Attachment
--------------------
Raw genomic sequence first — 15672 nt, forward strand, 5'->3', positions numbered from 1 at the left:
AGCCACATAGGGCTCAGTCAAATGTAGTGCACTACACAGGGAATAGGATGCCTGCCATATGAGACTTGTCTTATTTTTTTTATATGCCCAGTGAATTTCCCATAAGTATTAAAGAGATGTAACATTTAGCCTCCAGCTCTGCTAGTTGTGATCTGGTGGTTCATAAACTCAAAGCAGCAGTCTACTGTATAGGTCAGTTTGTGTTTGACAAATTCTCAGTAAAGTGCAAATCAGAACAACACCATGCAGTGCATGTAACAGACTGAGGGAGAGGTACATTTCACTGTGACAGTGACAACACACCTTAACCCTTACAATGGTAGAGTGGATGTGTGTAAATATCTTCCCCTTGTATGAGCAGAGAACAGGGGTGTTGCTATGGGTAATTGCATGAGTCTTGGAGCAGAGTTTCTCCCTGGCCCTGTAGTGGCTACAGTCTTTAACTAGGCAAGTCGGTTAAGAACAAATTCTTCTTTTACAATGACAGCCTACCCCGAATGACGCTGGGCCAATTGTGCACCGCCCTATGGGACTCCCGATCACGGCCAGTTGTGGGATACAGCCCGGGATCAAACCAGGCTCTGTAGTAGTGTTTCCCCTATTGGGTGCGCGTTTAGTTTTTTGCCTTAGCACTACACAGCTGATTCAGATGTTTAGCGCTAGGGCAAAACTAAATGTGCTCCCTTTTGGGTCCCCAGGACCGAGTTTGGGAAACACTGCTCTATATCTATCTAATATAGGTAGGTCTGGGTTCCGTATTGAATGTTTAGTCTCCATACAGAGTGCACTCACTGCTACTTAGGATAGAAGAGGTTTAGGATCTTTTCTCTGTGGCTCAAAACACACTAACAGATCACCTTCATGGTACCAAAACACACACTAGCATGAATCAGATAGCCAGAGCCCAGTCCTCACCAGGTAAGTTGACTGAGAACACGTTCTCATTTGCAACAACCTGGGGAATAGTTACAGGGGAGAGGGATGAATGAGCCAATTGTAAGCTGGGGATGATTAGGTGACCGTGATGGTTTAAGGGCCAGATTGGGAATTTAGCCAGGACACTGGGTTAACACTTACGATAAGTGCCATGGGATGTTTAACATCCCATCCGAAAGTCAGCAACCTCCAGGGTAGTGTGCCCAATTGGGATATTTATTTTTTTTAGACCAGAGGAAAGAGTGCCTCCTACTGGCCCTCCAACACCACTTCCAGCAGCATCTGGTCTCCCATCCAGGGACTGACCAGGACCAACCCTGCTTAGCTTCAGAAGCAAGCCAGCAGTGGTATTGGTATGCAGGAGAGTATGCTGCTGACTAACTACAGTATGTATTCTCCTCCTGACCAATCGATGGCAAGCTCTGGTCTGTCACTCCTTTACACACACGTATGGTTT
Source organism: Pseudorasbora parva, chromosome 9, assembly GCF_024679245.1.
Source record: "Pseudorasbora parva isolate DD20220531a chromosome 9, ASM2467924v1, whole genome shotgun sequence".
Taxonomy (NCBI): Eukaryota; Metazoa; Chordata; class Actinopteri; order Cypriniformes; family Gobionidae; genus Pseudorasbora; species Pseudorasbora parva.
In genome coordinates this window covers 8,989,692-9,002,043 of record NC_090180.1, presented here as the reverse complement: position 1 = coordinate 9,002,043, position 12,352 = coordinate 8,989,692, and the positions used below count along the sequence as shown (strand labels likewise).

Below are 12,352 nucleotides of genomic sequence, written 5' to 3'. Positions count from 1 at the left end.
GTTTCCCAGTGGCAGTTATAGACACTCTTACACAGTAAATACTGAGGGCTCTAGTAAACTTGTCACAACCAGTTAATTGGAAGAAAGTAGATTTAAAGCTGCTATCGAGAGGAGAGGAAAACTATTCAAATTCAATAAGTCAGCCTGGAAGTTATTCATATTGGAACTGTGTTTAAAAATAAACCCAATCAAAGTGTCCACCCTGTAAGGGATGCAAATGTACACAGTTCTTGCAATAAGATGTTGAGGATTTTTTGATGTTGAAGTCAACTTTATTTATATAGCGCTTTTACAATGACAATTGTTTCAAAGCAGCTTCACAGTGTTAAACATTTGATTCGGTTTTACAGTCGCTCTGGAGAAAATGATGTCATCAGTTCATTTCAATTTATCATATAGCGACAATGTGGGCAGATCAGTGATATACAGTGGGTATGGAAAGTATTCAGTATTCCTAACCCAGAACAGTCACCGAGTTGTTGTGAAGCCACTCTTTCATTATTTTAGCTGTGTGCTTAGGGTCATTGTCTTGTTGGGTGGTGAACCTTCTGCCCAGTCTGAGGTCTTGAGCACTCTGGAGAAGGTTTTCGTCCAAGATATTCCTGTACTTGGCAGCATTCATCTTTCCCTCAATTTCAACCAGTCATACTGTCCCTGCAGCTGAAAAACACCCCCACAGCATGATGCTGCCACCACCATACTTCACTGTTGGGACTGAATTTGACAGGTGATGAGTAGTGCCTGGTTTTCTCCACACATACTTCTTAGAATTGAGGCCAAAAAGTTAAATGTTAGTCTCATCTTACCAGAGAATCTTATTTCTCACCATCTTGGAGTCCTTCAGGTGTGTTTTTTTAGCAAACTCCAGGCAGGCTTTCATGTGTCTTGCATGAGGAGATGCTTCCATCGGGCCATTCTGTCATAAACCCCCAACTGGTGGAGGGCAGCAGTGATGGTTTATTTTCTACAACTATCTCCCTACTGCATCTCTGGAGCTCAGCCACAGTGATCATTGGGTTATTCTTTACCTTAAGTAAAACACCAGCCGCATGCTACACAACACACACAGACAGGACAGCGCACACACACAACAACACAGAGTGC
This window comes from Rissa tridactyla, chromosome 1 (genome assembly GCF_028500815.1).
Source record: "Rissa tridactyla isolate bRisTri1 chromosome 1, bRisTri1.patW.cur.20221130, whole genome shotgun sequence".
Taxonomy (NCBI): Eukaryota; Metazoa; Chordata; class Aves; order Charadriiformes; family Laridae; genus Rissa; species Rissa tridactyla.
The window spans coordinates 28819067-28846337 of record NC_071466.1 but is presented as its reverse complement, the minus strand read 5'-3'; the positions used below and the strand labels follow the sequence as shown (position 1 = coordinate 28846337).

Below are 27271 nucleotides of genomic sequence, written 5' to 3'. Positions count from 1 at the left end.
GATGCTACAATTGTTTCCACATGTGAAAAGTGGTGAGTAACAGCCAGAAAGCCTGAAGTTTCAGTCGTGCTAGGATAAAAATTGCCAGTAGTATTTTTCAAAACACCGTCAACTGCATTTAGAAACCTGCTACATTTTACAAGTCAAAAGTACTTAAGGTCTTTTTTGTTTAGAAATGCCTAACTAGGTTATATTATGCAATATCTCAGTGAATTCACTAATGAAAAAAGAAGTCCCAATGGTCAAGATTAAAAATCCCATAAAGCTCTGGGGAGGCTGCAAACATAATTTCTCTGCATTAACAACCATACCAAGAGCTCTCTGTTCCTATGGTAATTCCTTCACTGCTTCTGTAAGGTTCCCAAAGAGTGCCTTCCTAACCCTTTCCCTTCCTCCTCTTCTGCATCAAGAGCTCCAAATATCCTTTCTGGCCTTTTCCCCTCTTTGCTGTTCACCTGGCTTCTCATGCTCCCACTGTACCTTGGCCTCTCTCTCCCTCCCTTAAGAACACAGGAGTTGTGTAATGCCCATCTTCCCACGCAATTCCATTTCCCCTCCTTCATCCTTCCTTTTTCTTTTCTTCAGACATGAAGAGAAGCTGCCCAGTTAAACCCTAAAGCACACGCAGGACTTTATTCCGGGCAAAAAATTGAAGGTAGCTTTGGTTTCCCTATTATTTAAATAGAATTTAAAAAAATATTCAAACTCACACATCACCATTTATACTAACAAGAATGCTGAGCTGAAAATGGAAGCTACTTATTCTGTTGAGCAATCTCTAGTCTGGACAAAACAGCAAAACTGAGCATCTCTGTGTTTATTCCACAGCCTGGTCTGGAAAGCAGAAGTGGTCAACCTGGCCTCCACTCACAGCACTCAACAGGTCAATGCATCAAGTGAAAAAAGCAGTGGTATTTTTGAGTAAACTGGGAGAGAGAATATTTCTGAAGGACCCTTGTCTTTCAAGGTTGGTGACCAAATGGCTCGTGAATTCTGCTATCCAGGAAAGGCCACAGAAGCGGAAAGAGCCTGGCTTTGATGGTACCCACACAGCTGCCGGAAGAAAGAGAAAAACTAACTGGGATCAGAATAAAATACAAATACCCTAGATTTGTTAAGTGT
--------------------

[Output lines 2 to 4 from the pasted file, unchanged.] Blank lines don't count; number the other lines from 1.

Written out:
AGCCACATAGGGCTCAGTCAAATGTAGTGCACTACACAGGGAATAGGATGCCTGCCATATGAGACTTGTCTTATTTTTTTTATATGCCCAGTGAATTTCCCATAAGTATTAAAGAGATGTAACATTTAGCCTCCAGCTCTGCTAGTTGTGATCTGGTGGTTCATAAACTCAAAGCAGCAGTCTACTGTATAGGTCAGTTTGTGTTTGACAAATTCTCAGTAAAGTGCAAATCAGAACAACACCATGCAGTGCATGTAACAGACTGAGGGAGAGGTACATTTCACTGTGACAGTGACAACACACCTTAACCCTTACAATGGTAGAGTGGATGTGTGTAAATATCTTCCCCTTGTATGAGCAGAGAACAGGGGTGTTGCTATGGGTAATTGCATGAGTCTTGGAGCAGAGTTTCTCCCTGGCCCTGTAGTGGCTACAGTCTTTAACTAGGCAAGTCGGTTAAGAACAAATTCTTCTTTTACAATGACAGCCTACCCCGAATGACGCTGGGCCAATTGTGCACCGCCCTATGGGACTCCCGATCACGGCCAGTTGTGGGATACAGCCCGGGATCAAACCAGGCTCTGTAGTAGTGTTTCCCCTATTGGGTGCGCGTTTAGTTTTTTGCCTTAGCACTACACAGCTGATTCAGATGTTTAGCGCTAGGGCAAAACTAAATGTGCTCCCTTTTGGGTCCCCAGGACCGAGTTTGGGAAACACTGCTCTATATCTATCTAATATAGGTAGGTCTGGGTTCCGTATTGAATGTTTAGTCTCCATACAGAGTGCACTCACTGCTACTTAGGATAGAAGAGGTTTAGGATCTTTTCTCTGTGGCTCAAAACACACTAACAGATCACCTTCATGGTACCAAAACACACACTAGCATGAATCAGATAGCCAGAGCCCAGTCCTCACCAGGTAAGTTGACTGAGAACACGTTCTCATTTGCAACAACCTGGGGAATAGTTACAGGGGAGAGGGATGAATGAGCCAATTGTAAGCTGGGGATGATTAGGTGACCGTGATGGTTTAAGGGCCAGATTGGGAATTTAGCCAGGACACTGGGTTAACACTTACGATAAGTGCCATGGGATGTTTAACATCCCATCCGAAAGTCAGCAACCTCCAGGGTAGTGTGCCCAATTGGGATATTTATTTTTTTTAGACCAGAGGAAAGAGTGCCTCCTACTGGCCCTCCAACACCACTTCCAGCAGCATCTGGTCTCCCATCCAGGGACTGACCAGGACCAACCCTGCTTAGCTTCAGAAGCAAGCCAGCAGTGGTATTGGTATGCAGGAGAGTATGCTGCTGACTAACTACAGTATGTATTCTCCTCCTGACCAATCGATGGCAAGCTCTGGTCTGTCACTCCTTTACACACACGTATGGTTT
Source organism: Pseudorasbora parva, chromosome 9, assembly GCF_024679245.1.
Source record: "Pseudorasbora parva isolate DD20220531a chromosome 9, ASM2467924v1, whole genome shotgun sequence".